From a cold and lonely outpost off the coast of Cutler, Maine, a lone lighthouse keeper will be the first to welcome in the New Year at the most northeastern island light station in the United States.
As part of an ambitious project called The Lighthouse Endeavor, modern day lighthouse keeper Bill Kitchen will be the first person in 164 years to be alone at Little River Lighthouse as the old year comes to a close and a New Year begins.
Kitchen, who is looking forward to the experience said, “While the party goers will be reveling in places like Time Square, I’ll be bringing in the New Year in the solitude of this beautiful, yet often brutal, and dangerous outpost. Instead of hearing the popping of champagne corks and paper horns, I’ll be enjoying the soothing sound of the foghorn and the thunderous roar of the waves as they crash on the rocks.”
He went on to say, “On New Year’s morning I’ll be privileged to witness the first rays of the New Year before nearly everyone else in America does, and my companions will be the eagles who live high in the tree tops, the numerous and friendly harbor seals, and the many squirrels who live on the island who seem to think that I am one of them.”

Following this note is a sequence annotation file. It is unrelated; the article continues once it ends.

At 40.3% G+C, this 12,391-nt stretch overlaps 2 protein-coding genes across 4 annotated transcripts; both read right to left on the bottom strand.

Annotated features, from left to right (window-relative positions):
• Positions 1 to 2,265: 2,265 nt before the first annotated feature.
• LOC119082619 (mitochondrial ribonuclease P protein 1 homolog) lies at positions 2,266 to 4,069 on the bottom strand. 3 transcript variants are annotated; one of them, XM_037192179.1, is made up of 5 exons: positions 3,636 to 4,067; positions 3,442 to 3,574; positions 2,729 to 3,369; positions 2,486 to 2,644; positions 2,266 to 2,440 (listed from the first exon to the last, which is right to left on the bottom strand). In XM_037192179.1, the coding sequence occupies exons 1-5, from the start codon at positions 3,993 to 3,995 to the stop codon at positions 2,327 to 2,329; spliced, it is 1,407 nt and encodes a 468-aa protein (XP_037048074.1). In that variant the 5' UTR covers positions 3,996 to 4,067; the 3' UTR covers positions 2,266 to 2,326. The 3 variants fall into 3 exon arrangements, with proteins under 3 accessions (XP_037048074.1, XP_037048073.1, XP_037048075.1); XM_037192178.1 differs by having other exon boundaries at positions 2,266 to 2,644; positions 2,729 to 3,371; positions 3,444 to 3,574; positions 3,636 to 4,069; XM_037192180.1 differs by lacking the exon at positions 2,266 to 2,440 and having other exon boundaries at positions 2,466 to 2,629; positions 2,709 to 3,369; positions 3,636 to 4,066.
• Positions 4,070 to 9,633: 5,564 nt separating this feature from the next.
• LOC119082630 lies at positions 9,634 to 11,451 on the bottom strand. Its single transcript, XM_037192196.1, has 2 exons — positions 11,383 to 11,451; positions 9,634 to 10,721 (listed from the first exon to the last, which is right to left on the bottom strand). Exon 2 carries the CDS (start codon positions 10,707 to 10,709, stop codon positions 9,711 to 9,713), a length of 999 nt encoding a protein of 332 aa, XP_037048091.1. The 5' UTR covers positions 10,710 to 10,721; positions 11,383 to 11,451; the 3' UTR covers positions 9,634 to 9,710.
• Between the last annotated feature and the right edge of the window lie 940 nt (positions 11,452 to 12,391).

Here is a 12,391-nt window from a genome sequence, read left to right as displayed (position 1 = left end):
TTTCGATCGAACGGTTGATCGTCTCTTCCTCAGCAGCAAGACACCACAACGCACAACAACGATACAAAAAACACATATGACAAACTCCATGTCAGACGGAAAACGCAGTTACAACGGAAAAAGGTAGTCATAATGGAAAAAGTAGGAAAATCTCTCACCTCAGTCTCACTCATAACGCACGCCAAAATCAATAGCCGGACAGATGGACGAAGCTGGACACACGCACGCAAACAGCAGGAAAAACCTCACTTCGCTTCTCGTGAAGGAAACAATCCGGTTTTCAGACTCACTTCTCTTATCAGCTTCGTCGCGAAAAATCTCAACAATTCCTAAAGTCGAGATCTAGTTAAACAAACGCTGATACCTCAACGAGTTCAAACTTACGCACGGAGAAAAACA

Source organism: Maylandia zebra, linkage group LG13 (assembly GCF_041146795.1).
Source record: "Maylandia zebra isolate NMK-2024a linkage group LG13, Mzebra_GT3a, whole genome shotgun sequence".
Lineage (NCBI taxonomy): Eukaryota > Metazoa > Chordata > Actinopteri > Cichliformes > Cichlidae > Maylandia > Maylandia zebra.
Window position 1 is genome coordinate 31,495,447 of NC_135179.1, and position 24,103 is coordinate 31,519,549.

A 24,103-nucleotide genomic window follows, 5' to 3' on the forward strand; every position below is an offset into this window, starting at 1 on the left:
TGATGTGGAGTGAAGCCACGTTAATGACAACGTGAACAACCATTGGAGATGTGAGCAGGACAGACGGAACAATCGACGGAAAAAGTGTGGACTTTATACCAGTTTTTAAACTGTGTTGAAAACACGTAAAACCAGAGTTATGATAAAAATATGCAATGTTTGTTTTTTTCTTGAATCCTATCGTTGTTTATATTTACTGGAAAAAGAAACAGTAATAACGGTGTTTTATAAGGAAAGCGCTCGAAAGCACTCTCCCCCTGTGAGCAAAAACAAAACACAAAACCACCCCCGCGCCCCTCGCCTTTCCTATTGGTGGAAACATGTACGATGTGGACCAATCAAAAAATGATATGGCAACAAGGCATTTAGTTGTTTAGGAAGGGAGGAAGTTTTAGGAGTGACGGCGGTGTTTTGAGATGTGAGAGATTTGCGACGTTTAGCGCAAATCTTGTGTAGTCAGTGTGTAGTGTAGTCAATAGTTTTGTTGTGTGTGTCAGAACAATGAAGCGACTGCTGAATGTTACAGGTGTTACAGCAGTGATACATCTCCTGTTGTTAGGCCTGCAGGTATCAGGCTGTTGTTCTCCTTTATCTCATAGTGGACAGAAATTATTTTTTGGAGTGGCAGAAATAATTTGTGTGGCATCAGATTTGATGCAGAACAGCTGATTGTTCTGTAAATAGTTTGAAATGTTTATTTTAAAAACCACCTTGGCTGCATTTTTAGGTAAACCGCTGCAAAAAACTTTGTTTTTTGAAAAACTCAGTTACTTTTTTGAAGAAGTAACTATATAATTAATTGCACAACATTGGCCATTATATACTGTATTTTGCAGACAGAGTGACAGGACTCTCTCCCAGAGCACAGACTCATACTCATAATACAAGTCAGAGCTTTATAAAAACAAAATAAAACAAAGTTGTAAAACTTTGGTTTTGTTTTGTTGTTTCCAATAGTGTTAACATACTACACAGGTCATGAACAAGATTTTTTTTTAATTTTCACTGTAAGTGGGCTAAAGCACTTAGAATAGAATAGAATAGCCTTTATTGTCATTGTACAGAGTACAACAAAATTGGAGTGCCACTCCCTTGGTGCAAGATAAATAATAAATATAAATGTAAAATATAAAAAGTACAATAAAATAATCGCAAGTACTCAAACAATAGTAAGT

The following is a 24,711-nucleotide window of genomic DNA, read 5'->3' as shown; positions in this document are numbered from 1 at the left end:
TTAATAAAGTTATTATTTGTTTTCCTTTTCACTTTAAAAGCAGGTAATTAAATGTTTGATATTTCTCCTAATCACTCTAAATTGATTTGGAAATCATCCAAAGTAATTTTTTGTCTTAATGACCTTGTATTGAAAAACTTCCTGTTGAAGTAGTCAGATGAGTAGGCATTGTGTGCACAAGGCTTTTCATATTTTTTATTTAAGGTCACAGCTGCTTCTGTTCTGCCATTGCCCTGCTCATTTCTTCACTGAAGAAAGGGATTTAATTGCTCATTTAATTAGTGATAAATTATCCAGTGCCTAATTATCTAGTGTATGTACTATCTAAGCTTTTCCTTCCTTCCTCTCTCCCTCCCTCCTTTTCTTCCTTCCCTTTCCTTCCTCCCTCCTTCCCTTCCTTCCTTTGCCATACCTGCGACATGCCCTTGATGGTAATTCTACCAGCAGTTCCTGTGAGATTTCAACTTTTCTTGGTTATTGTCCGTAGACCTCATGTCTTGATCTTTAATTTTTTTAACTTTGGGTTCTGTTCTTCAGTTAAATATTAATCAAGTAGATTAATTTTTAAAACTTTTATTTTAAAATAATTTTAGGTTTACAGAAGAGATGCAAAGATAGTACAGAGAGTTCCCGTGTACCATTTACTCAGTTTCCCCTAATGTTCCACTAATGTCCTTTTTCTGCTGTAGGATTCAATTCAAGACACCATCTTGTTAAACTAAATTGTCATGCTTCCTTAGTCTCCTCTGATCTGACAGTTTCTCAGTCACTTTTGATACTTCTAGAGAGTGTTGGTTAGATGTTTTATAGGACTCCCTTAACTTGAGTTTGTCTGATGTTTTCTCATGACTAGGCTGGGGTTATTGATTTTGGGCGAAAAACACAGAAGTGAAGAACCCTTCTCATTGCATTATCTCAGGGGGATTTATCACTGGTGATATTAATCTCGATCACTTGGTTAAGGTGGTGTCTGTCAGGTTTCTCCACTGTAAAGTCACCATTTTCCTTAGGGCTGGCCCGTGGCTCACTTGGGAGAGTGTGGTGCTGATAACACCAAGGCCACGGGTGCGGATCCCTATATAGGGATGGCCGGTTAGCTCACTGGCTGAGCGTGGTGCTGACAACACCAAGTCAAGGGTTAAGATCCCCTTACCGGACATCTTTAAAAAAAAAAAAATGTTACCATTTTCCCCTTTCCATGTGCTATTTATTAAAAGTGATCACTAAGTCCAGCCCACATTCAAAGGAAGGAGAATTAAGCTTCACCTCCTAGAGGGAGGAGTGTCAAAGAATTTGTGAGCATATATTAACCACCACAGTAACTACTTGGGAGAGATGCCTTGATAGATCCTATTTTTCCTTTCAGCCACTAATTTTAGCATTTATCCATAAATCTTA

The Lighthouse Endeavor is a living history educational and preservation project that depends on the residency of a single individual, attempting to be the first person, in the soon to be 165 year history of the light station, to live alone for 365 days at the lighthouse.
Once listed by Maine Preservation as one of Maine’s Ten Most Endangered Historic Properties, Little River Lighthouse, which is on the National Register of Historic Places, has been undergoing restoration since 2001. It is under the care of the Friends of Little River Lighthouse, a chapter of the American Lighthouse Foundation, which re-lighted the lighthouse in 2001 as “Beacon of Freedom to the World,” after it had been dark for 26 years.
Kitchen says the Lighthouse Endeavor is a platform that will address a wide range of subjects including history, engineering, math, ecology, marine biology and preservation that will be universally acceptable to educators, students, and others. However, he is also quick to point out that the entire program depends on the generosity of others. “We are extremely grateful to those who have stepped forward to help so far, but we still need lots of financial help.”
Kitchen says he would love to hear from the public, especially with New Year’s greetings, that can be e-mailed to him at Bill@TheLighthouseEndeavor.com.
To learn more about Little River Lighthouse, or make a donation, you can visit their web site at www.LittleRiverLight.org, where you can also link to Kitchen’s daily blog on The Keeper’s Journal.
(Masthead photo by Bill Kitchen)